Your price comparison is off, though. Apple gets the highest end GPU chips from Intel, and then charges LESS than competitors. That Sony i5 was MORE expensive than the MBA or even the Mac Pro. Apple doesn't make cheap hardware, but they haven't had overpriced hardware in years (or no more than competitors).

    But I agree in principle, it just isn't going to happen for AMD. The HP sleekbook was easily the best looking 'ultrabook' and it was only briefly available (not that it was good, but lots of poor laptops do better). AMD is used by the OEMs only to keep Intel honest - and that's why they launched on desktop first. Intel doesn't really care about desktop, so AMD wisely chose that first, where they can get some enthusiasts as well as a few modest OEM wins.

    I have an AMD chip and it was a good budget choice for a basic PC. But the OEMs are closer to adopting ARM en masse (HP has joined Samsung with ARM chromebooks now) than AMD. I'd like to think HSA might turn it around, but I think at this point Intel's guns are bigger than AMD's and they have more of them. Perhaps Lenovo will keep going vertical and scoop them up to move to China. They already have red logos, after all.
    Reply
  • hamoboy - Wednesday, June 4, 2014 - link

    1) That Dota2 result is so wide it seems like a result of driver non-optimization, than the Intel GPU actually being better.
    2) Like you said, it's a moot point.
    3) The best Intel GPUs are found in chips that are way way out of AMD's price range. A true apples to apples comparison is between affordable midrange chips to affordable midrange chips, and that's what Tom's Hardware did.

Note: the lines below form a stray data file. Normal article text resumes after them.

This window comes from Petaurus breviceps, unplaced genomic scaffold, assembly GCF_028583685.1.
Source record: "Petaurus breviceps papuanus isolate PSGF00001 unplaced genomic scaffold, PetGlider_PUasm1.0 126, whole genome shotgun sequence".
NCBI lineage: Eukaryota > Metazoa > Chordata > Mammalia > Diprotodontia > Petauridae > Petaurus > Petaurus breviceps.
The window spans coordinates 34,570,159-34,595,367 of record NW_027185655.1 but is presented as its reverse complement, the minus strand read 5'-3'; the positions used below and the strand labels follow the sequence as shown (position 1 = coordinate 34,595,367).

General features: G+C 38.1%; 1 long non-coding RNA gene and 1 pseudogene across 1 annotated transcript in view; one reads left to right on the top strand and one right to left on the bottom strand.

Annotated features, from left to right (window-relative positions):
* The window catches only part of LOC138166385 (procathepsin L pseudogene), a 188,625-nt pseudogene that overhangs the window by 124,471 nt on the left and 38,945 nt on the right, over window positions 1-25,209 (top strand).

Reply
  • Galatian - Thursday, June 5, 2014 - link

    I agree on your first two points but beg to differ on the later. Not everybody is shopping with a set amount of money, most usually look what will 100€ more or less get me or what can I get in a given thermal envelope. I would argue for example that the HD5000 will turn out faster in the 19/15 W TDP envelope next to AMDs chips.

    Also I think most people are forgetting that AMD won't be competing with Haswell but with Broadwell which is close to be released.

    Now this is not to say it's a bad chip, I just don't get the hype that's being made. I think the trade off worse CPU for better GPU is not worth it for most customers. HUMA and HSA still has to show how powerful it could be (and I have my doubts if it will ever get widespread attention) and people easily forget that Intel also supports OpenCL, so every software optimized for it will also run faster on Intel hardware.
    In the end AMD chips - in my eyes - still remain the budget choice (if at all) and this is why you probably won't see many non cut corners notebooks.
    Reply